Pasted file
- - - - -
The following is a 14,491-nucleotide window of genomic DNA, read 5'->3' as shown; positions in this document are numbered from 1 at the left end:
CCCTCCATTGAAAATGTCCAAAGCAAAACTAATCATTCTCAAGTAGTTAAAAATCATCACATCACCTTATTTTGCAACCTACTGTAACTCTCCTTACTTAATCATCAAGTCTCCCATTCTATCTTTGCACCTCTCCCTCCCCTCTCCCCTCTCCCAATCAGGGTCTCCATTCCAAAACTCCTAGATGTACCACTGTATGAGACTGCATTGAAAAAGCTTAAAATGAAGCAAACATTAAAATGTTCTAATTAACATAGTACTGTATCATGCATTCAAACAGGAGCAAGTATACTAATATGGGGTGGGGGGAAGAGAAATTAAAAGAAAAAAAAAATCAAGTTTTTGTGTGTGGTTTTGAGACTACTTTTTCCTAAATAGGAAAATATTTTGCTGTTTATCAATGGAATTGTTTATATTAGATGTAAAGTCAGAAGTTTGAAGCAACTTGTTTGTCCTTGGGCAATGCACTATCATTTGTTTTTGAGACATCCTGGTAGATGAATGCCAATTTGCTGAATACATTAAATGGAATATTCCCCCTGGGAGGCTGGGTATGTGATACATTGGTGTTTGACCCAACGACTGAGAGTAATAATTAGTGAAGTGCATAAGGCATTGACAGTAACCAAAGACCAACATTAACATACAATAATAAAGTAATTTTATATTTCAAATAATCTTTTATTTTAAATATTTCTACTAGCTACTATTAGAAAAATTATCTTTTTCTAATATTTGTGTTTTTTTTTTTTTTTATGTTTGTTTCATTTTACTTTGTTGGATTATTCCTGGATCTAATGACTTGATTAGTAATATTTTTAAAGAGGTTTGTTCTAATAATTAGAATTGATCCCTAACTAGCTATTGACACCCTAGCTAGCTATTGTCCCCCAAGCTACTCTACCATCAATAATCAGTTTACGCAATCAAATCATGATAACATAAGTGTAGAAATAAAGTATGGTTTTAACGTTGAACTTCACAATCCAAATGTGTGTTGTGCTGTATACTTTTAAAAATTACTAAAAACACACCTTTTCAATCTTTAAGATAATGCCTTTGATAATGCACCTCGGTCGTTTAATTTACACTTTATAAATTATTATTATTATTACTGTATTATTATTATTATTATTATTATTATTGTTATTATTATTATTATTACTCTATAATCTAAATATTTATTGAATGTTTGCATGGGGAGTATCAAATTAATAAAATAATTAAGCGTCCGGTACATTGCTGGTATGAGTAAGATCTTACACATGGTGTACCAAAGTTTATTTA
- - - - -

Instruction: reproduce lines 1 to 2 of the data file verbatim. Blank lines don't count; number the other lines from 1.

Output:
The following is a 14,491-nucleotide window of genomic DNA, read 5'->3' as shown; positions in this document are numbered from 1 at the left end:
CCCTCCATTGAAAATGTCCAAAGCAAAACTAATCATTCTCAAGTAGTTAAAAATCATCACATCACCTTATTTTGCAACCTACTGTAACTCTCCTTACTTAATCATCAAGTCTCCCATTCTATCTTTGCACCTCTCCCTCCCCTCTCCCCTCTCCCAATCAGGGTCTCCATTCCAAAACTCCTAGATGTACCACTGTATGAGACTGCATTGAAAAAGCTTAAAATGAAGCAAACATTAAAATGTTCTAATTAACATAGTACTGTATCATGCATTCAAACAGGAGCAAGTATACTAATATGGGGTGGGGGGAAGAGAAATTAAAAGAAAAAAAAAATCAAGTTTTTGTGTGTGGTTTTGAGACTACTTTTTCCTAAATAGGAAAATATTTTGCTGTTTATCAATGGAATTGTTTATATTAGATGTAAAGTCAGAAGTTTGAAGCAACTTGTTTGTCCTTGGGCAATGCACTATCATTTGTTTTTGAGACATCCTGGTAGATGAATGCCAATTTGCTGAATACATTAAATGGAATATTCCCCCTGGGAGGCTGGGTATGTGATACATTGGTGTTTGACCCAACGACTGAGAGTAATAATTAGTGAAGTGCATAAGGCATTGACAGTAACCAAAGACCAACATTAACATACAATAATAAAGTAATTTTATATTTCAAATAATCTTTTATTTTAAATATTTCTACTAGCTACTATTAGAAAAATTATCTTTTTCTAATATTTGTGTTTTTTTTTTTTTTTATGTTTGTTTCATTTTACTTTGTTGGATTATTCCTGGATCTAATGACTTGATTAGTAATATTTTTAAAGAGGTTTGTTCTAATAATTAGAATTGATCCCTAACTAGCTATTGACACCCTAGCTAGCTATTGTCCCCCAAGCTACTCTACCATCAATAATCAGTTTACGCAATCAAATCATGATAACATAAGTGTAGAAATAAAGTATGGTTTTAACGTTGAACTTCACAATCCAAATGTGTGTTGTGCTGTATACTTTTAAAAATTACTAAAAACACACCTTTTCAATCTTTAAGATAATGCCTTTGATAATGCACCTCGGTCGTTTAATTTACACTTTATAAATTATTATTATTATTACTGTATTATTATTATTATTATTATTATTATTGTTATTATTATTATTATTACTCTATAATCTAAATATTTATTGAATGTTTGCATGGGGAGTATCAAATTAATAAAATAATTAAGCGTCCGGTACATTGCTGGTATGAGTAAGATCTTACACATGGTGTACCAAAGTTTATTTA